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Classroom Assessment Techniques
Concept Mapping

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A concept map is a two-dimensional, hierarchical node-link diagram that depicts the structure of knowledge within a scientific discipline as viewed by a student, an instructor or an expert in a field or sub-field. The map is composed of concept labels, each enclosed in a box or oval; a series of labeled linking lines, and an inclusive, general-to-specific organization. By reading the map from top to bottom, an instructor can:

  1. gain insight into the way students view a scientific topic;
  2. examine the valid understandings and misconceptions students hold; and
  3. assess the structural complexity of the relationships students depict.
In addition to these applications in assessment, faculty have also used concept maps to organize their ideas in preparation for instruction, as a graphic organizer during class, and as a way to encourage students to reflect on their own knowledge and to work together and share their understandings in collaborative group settings.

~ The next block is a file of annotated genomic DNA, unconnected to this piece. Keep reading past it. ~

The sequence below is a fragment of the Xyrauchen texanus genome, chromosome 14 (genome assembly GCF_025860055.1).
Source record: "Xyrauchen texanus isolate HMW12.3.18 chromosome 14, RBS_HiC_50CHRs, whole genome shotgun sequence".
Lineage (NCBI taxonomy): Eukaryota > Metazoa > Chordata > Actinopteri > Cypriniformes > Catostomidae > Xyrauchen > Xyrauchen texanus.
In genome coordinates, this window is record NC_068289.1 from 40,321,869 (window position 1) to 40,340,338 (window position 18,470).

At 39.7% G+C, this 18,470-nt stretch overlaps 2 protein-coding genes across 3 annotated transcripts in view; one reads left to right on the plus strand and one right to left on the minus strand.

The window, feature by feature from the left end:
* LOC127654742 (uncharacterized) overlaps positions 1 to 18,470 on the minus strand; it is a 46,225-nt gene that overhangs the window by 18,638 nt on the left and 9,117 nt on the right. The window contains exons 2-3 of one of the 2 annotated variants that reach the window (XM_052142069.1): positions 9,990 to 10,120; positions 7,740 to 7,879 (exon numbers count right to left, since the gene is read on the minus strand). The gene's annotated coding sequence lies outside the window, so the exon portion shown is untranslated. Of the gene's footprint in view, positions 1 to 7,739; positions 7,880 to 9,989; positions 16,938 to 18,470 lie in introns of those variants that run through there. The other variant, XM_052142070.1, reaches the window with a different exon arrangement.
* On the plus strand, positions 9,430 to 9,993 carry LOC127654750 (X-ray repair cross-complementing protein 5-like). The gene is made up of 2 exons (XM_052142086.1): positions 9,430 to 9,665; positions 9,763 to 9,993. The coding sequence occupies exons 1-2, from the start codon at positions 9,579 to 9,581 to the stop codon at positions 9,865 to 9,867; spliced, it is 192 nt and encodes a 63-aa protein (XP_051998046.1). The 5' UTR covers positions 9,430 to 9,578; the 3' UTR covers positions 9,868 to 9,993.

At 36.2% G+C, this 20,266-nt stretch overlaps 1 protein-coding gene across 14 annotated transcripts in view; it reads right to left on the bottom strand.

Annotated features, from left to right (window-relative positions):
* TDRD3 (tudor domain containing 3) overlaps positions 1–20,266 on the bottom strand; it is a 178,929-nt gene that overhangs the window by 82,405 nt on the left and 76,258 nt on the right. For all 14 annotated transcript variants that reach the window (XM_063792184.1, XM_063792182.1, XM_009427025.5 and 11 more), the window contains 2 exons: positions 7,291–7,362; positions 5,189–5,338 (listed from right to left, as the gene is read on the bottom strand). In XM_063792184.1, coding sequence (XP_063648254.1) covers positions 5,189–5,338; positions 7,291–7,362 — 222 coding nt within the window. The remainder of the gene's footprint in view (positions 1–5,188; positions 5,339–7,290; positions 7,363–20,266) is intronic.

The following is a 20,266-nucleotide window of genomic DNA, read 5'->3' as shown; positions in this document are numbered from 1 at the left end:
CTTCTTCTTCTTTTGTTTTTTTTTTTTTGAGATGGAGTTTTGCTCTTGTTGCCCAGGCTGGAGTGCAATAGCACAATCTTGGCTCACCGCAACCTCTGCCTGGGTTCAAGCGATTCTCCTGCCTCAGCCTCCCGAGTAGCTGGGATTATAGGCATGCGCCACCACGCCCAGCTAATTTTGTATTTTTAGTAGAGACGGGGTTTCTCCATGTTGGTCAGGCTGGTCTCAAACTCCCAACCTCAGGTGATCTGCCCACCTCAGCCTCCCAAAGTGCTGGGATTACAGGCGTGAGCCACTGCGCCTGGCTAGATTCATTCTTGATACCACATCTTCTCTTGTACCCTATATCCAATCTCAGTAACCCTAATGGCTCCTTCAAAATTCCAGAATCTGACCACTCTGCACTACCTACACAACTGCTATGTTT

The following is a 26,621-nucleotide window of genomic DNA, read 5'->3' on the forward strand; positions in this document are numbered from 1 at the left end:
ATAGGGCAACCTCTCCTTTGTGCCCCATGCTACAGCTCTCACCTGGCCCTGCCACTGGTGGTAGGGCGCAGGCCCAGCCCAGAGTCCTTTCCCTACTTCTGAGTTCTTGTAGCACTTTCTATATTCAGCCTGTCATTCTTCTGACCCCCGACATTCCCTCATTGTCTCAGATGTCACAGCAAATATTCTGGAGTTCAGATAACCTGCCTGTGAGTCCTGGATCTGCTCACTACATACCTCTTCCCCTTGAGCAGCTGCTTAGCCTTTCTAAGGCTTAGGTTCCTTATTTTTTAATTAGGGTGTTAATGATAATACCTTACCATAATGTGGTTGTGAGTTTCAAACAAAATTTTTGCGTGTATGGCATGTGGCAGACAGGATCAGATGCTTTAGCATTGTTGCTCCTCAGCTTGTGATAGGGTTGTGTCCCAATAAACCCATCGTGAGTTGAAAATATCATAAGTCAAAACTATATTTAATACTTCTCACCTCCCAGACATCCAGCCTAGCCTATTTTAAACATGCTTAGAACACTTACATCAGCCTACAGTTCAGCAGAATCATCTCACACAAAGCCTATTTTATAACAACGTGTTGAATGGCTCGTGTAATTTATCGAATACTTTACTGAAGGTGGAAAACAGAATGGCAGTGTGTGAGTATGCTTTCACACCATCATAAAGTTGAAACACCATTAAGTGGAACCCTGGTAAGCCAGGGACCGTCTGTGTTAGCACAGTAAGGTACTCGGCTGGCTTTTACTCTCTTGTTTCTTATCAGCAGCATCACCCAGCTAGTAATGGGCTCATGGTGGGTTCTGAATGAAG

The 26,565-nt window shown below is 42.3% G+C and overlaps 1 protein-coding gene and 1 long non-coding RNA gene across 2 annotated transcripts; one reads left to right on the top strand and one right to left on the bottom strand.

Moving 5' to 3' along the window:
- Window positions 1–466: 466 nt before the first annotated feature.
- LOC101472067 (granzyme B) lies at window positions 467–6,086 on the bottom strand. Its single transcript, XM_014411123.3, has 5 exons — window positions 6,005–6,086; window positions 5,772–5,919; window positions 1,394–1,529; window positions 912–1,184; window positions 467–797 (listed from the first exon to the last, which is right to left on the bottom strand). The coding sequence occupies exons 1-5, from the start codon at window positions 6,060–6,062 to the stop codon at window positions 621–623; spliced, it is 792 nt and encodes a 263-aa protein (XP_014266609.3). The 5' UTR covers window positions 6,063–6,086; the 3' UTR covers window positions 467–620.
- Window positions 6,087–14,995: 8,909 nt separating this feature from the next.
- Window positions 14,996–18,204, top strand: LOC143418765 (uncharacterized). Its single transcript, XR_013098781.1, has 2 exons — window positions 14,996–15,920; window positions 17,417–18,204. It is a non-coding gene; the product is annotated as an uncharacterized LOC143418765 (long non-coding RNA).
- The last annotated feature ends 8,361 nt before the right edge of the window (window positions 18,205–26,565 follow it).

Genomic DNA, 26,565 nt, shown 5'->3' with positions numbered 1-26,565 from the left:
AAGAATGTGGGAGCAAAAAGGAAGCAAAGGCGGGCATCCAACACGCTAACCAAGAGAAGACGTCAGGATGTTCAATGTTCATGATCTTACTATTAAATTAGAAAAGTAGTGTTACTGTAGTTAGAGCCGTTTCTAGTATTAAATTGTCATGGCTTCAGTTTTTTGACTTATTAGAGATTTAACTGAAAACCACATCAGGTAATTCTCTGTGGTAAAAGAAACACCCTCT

Concept Map Of Concept Maps

Figure 1: Concept Map Of Concept Maps
Click here to see a larger version of this graph.

Assessment Purposes
To investigate how well students understand the disciplinary-acceptable connections among concepts in a subject, to document the nature and frequency of students' misconceptions, and to capture the development of students' ideas over time.

Concept maps provide a useful and visually appealing way of depicting the structure of conceptual knowledge that people have stored in long-term memory. As a result, they offer a readily accessible way of assessing how well students see "the big picture." They are not designed to tap into the kind of process knowledge that students also need to solve novel problems or for the routine application of algorithmic solutions. Because they probe an individual's or a group's cognitive organization, they are very idiosyncratic and difficult to compare, either among individuals or groups, or across time for the same individuals or groups.

Jason's Concept Map on the Human Circulatory System

Figure 2: Jason's Concept Map on the Human Circulatory System
[From Mintzes, Wandersee & Novak, 1998]
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